NEW YORK - Last month, the Texas Higher Education Coordinating Board approved the awarding of a contract to the College Board for the development of a new comprehensive diagnostic and placement testing system to further the Texas Success Initiative (TSI) goal of preparing all Texas students to be college ready and to achieve college success. To be known as the TSI Assessment, this new assessment system will be powered by the ACCUPLACER® platform and will be a customized tool aligned to the Texas College and Career Readiness Standards.
As a new comprehensive assessment system, the TSI Assessment will be designed to help institutions of higher education determine whether, and at what level, incoming students are prepared to enroll and succeed in entry-level college courses, as well as offer developmental intervention options. It also will help educators plan classroom instruction according to student strengths and weaknesses. The TSI Assessment will be unique in its ability to address not only the Texas College and Career Readiness Standards but also educational functioning level descriptors for adult basic education. The overarching goal is to help all students successfully transition to postsecondary degree paths, certificate programs and the workplace.
“This effort is unprecedented and will break new ground in the area of student assessment,” said Deputy Commissioner David Gardner. “Our collaboration with the College Board will allow us to better understand the relative level of preparedness, particularly for those students who are well below college readiness thresholds. In so doing, Texas institutions of higher education can more appropriately tailor remediation programs and direct students to the most appropriate support services, resulting in better student outcomes.”
The new program, combined with focused student support services, will help:
- Distinguish the preparedness of students at three levels: (1) college ready, (2) within two years of college ready and (3) adult basic education;
- Identify strengths and weaknesses of individual students;
- Measure student preparedness before and after arriving in college;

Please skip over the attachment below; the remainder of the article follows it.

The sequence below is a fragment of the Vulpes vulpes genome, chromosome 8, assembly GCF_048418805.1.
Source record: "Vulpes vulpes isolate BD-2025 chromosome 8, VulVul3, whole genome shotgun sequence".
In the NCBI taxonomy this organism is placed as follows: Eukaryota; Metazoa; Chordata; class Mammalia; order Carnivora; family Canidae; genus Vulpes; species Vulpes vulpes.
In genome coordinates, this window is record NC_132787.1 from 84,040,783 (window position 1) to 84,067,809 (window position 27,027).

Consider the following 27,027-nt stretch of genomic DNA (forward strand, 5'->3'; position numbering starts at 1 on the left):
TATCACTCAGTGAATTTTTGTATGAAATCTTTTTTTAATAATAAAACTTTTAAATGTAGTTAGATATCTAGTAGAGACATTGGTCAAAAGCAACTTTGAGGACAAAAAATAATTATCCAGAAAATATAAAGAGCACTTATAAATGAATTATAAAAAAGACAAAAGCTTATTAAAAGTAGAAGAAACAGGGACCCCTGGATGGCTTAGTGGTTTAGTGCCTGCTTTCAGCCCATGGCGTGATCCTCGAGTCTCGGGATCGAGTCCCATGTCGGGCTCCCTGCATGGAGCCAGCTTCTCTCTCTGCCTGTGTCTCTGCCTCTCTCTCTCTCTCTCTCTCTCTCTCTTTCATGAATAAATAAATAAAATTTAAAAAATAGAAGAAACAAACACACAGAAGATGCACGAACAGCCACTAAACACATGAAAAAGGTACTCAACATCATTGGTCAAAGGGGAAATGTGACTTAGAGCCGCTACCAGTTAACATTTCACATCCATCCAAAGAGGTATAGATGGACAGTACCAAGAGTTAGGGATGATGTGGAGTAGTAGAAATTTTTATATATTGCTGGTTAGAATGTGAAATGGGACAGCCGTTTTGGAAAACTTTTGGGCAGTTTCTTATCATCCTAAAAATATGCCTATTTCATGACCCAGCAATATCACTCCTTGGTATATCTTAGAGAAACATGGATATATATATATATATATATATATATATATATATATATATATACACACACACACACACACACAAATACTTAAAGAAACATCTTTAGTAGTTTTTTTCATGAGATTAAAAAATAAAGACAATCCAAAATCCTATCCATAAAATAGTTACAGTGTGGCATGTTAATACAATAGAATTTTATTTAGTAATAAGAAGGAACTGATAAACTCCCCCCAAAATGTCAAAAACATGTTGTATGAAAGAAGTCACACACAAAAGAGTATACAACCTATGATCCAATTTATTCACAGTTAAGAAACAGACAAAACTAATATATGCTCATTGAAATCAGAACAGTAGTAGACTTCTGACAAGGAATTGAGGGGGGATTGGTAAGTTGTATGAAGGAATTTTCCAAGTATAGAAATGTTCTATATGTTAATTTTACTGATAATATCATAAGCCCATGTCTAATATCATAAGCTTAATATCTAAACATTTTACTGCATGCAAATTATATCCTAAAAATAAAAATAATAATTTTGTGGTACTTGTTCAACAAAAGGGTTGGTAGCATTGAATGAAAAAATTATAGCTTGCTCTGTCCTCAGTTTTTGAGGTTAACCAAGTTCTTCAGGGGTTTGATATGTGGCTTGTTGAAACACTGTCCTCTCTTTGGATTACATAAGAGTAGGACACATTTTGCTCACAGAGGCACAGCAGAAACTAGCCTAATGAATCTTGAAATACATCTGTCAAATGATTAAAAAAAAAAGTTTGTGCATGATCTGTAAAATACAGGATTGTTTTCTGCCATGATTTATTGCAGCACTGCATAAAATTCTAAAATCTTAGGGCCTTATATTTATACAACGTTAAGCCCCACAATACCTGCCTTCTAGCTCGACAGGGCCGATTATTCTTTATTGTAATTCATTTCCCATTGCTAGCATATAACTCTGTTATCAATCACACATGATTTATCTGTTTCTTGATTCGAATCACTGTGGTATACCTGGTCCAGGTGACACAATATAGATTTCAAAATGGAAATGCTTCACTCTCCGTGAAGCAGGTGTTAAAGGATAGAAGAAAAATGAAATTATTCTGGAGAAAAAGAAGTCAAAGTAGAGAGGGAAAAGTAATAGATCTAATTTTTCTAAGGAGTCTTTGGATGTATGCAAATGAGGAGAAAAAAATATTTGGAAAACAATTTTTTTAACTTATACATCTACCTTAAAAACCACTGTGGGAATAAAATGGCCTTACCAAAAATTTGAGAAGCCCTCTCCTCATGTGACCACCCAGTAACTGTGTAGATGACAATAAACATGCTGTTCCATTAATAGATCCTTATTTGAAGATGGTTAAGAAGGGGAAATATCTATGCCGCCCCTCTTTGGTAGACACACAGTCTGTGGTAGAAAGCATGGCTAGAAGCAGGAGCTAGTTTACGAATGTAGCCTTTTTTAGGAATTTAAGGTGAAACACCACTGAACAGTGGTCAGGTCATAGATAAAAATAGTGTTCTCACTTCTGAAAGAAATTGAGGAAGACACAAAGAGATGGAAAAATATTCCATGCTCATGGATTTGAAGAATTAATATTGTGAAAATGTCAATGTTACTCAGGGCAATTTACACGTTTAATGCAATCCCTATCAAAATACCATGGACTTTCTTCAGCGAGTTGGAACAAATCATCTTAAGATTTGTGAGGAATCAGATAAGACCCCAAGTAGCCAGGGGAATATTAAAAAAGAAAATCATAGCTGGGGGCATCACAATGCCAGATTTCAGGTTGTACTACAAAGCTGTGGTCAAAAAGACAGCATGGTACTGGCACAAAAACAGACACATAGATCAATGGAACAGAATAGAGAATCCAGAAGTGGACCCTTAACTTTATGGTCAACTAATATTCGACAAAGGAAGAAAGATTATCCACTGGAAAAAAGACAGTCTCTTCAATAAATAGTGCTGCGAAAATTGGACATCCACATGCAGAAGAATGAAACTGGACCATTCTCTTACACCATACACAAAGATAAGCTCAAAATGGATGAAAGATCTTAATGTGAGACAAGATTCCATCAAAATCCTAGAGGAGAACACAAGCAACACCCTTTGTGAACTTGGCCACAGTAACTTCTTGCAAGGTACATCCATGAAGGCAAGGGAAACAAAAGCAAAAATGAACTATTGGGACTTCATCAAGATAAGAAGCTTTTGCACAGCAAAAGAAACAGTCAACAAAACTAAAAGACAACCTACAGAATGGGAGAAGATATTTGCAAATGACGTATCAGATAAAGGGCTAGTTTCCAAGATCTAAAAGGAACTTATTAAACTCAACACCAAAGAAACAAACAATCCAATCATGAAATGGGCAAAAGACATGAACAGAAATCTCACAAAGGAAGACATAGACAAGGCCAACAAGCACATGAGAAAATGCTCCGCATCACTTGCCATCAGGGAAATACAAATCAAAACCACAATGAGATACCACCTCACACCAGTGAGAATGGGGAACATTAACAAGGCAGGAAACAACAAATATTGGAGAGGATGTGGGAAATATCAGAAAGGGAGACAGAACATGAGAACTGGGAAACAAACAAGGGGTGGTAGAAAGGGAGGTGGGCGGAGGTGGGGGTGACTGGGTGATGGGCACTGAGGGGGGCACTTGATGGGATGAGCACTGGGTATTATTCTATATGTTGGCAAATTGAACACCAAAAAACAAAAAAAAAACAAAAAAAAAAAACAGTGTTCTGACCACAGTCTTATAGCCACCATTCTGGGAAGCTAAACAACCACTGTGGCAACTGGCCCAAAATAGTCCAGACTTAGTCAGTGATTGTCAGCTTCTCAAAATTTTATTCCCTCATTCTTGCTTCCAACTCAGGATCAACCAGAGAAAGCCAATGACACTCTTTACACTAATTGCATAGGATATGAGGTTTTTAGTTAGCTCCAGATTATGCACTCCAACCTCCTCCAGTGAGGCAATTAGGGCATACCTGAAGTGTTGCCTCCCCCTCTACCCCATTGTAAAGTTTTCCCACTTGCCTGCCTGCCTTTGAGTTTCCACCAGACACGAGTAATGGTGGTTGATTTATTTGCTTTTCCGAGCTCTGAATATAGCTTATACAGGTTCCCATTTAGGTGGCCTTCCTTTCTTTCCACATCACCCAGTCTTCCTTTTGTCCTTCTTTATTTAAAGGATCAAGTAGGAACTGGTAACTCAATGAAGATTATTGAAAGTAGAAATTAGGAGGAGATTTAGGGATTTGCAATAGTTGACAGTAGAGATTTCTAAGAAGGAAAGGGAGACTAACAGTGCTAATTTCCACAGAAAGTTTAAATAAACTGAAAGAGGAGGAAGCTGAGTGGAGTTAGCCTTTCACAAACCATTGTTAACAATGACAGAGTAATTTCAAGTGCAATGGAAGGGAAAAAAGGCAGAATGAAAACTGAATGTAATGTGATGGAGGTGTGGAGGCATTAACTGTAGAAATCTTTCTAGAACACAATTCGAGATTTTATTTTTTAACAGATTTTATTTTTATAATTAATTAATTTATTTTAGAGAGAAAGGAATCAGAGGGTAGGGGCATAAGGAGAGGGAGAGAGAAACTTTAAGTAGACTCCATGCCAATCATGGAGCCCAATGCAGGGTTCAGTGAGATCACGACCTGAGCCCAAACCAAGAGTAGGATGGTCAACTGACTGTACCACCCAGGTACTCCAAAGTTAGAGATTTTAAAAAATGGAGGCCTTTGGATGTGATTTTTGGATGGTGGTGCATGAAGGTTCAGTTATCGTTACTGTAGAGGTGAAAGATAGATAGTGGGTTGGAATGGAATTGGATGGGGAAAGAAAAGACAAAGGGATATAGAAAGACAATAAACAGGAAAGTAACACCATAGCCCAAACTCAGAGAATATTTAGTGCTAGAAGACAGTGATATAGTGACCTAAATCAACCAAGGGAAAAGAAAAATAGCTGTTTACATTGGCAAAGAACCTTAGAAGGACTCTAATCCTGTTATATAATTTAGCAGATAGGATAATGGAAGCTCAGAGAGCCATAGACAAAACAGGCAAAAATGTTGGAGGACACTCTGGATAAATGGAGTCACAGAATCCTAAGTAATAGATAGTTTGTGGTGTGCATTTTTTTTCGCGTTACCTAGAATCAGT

- Foster enhanced alignment of K–12 and higher education expectations through a suite of comprehensive reporting capabilities and data available online;
- Design intervention programs modeled on analyses of students’ strengths and weaknesses derived from individual, aggregate and statewide data;
- Reduce the amount of developmental course work required by students as they start college;
- Increase postsecondary matriculation, retention and graduation rates;
- Validate the statewide common cut-score policy to confirm that assessments and curricula are aligned; and
- Monitor and manage the amount of overremediation through effective tools, and successfully accelerate students more quickly and more effectively toward completion goals.
“Texas should be seen as a national model for creating a college and career readiness culture that aligns K–12 and higher education,” said College Board President Gaston Caperton. “The College Board is honored to contribute to this new effort to serve students in the critical community college sector as part of our ongoing work with the state.”
With the expert guidance of David Conley and the Educational Policy Improvement Center, much of that work in Texas has sought to foster college and career readiness by expanding the concept of college readiness and improving college- and career-ready assessment tools. Now in the final phase of those efforts, the TSI Assessment will provide new college readiness classifications and diagnostics, adult basic education level and diagnostic components, and related supporting products and services, including training and documentation for Texas educators and test administrators.
The system will be put in place in the summer of 2013 for the 2013-14 academic year.
About the Texas Higher Education Coordinating Board
In 2000, the Texas Higher Education Coordinating Board (THECB) launched Closing the Gaps by 2015 to expand access, increase postsecondary completions, facilitate more research and improve quality at Texas institutions of higher education. The goal is to make Texas more competitive in the national economy by 2015. An economic analysis found that if the state achieves these goals, Texas will realize an increase of $489 billion in total spending, $194 billion in gross state product, $122 billion in personal income, as well as the creation of over 1,023,000 new jobs by the year 2030. The state’s return on its investment in higher education is estimated at $8.08 for every $1 invested.
About the College Board:
The College Board is a mission-driven not-for-profit organization that connects students to college success and opportunity. Founded in 1900, the College Board was created to expand access to higher education. Today, the membership association is made up of over 6,000 of the world’s leading educational institutions and is dedicated to promoting excellence and equity in education. Each year, the College Board helps more than seven million students prepare for a successful transition to college through programs and services in college readiness and college success — including the SAT® and the Advanced Placement Program®. The organization also serves the education community through research and advocacy on behalf of students, educators and schools.
COLLEGE BOARD CONTACT:
Sandra Riley, 212-713-8052 firstname.lastname@example.org
Texas Higher Education Coordinating Board Contact:
Dominic M. Chavez, 512-427-6117 Dominic.Chavez@THECB.state.tx.us